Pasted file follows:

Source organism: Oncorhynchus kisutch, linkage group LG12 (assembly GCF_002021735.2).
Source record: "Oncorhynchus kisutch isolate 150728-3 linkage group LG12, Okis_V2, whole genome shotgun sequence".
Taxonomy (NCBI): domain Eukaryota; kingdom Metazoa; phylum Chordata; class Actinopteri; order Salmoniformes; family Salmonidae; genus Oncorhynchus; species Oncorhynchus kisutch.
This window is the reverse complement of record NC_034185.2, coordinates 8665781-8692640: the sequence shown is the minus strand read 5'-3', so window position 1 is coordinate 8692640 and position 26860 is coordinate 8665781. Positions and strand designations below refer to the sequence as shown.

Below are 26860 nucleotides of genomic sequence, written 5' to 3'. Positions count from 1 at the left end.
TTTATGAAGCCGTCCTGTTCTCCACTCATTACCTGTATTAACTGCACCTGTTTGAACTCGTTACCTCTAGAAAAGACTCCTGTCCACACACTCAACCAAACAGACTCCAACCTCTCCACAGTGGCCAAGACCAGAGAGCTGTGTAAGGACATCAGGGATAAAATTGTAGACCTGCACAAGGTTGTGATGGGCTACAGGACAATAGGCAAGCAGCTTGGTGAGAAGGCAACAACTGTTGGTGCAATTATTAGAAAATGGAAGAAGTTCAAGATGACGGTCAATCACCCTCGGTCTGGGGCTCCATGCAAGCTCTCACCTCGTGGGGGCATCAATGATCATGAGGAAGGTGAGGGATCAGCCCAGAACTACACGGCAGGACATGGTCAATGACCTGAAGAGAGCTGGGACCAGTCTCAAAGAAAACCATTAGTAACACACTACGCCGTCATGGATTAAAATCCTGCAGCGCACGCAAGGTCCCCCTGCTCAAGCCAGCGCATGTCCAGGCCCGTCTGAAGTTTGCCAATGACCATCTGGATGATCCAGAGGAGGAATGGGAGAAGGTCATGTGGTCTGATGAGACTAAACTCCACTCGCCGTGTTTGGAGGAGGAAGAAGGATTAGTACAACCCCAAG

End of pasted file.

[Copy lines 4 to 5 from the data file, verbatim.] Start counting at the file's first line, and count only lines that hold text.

This window is the reverse complement of record NC_034185.2, coordinates 8665781-8692640: the sequence shown is the minus strand read 5'-3', so window position 1 is coordinate 8692640 and position 26860 is coordinate 8665781. Positions and strand designations below refer to the sequence as shown.

Below are 26860 nucleotides of genomic sequence, written 5' to 3'. Positions count from 1 at the left end.